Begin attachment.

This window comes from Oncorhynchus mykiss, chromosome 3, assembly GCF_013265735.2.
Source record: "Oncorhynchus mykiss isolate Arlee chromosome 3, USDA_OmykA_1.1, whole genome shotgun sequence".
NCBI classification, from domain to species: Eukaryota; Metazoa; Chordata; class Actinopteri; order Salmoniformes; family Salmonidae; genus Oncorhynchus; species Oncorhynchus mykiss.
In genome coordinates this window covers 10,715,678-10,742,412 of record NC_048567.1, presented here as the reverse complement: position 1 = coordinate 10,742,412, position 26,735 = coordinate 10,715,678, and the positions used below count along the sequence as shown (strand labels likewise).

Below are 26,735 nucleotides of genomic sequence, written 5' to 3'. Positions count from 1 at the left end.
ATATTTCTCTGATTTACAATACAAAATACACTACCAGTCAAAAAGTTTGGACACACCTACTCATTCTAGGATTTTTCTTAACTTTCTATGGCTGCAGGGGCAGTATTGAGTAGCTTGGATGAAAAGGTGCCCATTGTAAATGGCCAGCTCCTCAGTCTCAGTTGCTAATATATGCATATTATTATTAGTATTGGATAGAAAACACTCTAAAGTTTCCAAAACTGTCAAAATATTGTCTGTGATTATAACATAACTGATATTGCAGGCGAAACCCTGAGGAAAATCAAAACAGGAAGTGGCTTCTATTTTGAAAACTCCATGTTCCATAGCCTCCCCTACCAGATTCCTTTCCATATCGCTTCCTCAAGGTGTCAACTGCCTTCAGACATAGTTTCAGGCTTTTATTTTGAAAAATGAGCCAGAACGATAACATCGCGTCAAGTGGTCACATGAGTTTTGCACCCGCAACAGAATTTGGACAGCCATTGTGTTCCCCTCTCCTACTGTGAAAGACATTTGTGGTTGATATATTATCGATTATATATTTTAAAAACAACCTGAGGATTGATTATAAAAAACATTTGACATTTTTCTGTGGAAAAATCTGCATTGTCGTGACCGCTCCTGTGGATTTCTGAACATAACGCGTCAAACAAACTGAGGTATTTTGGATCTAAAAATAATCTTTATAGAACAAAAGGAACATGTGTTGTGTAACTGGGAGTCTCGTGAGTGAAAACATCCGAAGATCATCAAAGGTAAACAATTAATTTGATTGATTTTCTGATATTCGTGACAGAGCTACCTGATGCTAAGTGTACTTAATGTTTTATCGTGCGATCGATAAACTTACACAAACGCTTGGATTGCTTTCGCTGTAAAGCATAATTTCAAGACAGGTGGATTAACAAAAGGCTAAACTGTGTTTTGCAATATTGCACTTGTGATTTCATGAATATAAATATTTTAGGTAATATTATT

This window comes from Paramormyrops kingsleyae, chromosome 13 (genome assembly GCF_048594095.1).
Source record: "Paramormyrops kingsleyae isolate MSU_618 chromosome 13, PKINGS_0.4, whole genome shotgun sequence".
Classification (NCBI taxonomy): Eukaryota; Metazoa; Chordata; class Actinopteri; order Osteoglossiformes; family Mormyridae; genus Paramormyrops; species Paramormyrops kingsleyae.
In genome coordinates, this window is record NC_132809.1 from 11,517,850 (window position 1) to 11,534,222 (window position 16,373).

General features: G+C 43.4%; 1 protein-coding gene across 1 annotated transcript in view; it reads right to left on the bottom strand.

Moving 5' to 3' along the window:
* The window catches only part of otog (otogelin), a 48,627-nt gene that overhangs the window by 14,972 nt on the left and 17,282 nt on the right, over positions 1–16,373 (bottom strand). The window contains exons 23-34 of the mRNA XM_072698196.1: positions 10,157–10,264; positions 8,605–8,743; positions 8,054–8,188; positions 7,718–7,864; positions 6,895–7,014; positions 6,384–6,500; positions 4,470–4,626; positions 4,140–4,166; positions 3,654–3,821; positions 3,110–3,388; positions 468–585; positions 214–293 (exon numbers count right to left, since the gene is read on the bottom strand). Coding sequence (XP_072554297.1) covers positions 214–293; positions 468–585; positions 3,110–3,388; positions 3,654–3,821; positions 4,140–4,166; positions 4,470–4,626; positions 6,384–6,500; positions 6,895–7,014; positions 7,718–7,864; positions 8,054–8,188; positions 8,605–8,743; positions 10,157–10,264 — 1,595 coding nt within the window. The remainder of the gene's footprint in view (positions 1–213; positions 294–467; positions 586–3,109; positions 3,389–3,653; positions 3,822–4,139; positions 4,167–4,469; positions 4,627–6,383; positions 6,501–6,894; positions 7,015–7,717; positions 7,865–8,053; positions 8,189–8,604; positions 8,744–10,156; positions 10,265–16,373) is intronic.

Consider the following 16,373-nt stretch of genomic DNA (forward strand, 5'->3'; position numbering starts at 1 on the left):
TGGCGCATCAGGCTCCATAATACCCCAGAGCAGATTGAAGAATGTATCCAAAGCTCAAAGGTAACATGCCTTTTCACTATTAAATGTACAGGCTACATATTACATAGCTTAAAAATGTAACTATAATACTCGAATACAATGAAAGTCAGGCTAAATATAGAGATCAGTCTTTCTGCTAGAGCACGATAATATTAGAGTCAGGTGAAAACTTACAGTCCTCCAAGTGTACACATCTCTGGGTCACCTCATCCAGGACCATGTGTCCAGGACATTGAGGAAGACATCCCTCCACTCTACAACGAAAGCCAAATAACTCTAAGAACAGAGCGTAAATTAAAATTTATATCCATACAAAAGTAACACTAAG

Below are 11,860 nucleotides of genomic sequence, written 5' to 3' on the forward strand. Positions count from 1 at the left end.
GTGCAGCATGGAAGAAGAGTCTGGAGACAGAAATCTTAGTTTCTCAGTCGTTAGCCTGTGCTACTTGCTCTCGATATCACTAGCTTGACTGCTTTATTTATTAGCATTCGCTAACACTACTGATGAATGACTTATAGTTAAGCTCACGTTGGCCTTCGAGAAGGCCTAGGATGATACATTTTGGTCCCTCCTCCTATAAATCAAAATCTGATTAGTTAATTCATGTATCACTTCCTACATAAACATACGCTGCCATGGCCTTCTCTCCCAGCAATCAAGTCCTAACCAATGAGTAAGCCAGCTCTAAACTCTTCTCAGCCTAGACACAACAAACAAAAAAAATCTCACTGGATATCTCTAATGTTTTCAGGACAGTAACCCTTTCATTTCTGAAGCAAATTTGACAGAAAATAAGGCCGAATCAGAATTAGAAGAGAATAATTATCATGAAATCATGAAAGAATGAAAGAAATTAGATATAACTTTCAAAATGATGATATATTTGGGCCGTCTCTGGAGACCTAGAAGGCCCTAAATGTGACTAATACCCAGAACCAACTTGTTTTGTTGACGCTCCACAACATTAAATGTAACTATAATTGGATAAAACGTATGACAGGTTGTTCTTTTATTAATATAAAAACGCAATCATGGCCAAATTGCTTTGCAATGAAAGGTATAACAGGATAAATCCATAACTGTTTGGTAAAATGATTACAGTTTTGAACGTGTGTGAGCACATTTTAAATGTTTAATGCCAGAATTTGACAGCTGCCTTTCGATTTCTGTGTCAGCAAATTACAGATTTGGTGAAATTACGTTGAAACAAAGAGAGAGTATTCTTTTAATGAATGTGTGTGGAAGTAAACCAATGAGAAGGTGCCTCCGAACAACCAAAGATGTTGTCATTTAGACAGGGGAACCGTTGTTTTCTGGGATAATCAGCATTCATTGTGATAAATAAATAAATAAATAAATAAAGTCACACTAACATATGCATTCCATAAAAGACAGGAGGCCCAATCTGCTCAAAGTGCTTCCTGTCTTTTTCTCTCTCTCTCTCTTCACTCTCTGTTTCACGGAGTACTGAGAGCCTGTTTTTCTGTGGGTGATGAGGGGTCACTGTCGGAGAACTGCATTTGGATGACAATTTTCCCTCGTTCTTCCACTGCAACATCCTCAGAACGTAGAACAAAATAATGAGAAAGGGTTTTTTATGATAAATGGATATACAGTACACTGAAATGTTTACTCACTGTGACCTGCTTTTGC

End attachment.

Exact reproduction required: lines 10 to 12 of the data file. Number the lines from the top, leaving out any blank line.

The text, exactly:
In genome coordinates, this window is record NC_132809.1 from 11,517,850 (window position 1) to 11,534,222 (window position 16,373).

General features: G+C 43.4%; 1 protein-coding gene across 1 annotated transcript in view; it reads right to left on the bottom strand.

Moving 5' to 3' along the window: